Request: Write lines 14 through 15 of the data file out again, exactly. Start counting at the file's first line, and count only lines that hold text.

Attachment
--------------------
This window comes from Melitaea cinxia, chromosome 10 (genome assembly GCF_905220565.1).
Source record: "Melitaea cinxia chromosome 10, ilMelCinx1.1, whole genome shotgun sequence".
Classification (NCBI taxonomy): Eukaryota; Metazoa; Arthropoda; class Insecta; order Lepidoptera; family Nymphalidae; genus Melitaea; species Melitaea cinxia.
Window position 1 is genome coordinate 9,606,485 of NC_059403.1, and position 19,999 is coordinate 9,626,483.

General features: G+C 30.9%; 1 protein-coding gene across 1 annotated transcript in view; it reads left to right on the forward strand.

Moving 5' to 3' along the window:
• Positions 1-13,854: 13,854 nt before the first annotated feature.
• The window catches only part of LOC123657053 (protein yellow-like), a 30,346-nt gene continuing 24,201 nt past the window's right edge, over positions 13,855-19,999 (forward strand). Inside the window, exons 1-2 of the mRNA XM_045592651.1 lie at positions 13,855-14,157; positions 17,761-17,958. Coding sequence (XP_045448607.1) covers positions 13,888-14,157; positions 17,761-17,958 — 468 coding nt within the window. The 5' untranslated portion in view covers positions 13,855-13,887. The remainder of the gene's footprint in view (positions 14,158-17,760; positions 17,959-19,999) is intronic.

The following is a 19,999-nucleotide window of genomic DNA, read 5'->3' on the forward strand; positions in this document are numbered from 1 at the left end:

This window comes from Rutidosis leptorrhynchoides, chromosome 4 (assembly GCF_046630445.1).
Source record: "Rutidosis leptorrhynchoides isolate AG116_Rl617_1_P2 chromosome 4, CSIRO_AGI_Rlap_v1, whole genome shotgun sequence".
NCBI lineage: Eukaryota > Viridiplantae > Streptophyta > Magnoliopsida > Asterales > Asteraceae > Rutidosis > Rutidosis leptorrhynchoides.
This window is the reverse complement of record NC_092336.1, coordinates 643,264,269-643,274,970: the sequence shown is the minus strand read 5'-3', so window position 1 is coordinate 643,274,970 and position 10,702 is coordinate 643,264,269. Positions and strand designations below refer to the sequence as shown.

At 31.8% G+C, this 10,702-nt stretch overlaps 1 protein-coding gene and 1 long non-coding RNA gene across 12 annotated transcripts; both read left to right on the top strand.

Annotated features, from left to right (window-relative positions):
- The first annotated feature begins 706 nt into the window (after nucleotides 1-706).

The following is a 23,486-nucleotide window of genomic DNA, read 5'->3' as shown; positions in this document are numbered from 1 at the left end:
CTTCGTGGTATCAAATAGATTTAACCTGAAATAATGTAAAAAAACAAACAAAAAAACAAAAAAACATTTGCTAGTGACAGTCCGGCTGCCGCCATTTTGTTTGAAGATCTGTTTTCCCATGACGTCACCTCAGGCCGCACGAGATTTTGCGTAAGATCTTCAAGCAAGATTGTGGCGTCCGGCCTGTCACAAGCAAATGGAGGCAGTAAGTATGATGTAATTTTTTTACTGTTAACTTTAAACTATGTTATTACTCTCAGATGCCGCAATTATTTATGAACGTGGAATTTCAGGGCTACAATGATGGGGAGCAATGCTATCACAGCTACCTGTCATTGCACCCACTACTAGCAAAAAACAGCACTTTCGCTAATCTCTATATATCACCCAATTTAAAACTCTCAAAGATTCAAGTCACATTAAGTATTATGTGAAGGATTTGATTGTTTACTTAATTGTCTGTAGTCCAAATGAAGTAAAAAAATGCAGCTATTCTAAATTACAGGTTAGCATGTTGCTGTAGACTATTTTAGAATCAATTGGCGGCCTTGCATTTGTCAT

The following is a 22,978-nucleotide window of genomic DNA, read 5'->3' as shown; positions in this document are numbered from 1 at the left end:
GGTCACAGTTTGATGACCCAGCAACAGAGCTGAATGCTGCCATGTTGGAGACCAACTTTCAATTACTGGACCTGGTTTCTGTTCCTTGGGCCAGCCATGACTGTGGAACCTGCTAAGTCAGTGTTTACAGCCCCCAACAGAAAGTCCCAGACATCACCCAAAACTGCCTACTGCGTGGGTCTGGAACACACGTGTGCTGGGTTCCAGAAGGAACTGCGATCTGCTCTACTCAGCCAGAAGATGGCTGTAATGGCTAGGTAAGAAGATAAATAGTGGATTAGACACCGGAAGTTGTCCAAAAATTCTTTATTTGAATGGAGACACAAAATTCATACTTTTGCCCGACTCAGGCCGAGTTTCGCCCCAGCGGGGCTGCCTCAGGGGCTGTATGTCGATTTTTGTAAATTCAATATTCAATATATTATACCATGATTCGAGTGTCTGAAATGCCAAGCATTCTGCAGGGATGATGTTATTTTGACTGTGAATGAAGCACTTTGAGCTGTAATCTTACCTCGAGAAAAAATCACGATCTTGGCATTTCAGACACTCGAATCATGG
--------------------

At 31.8% G+C, this 10,702-nt stretch overlaps 1 protein-coding gene and 1 long non-coding RNA gene across 12 annotated transcripts; both read left to right on the top strand.

Annotated features, from left to right (window-relative positions):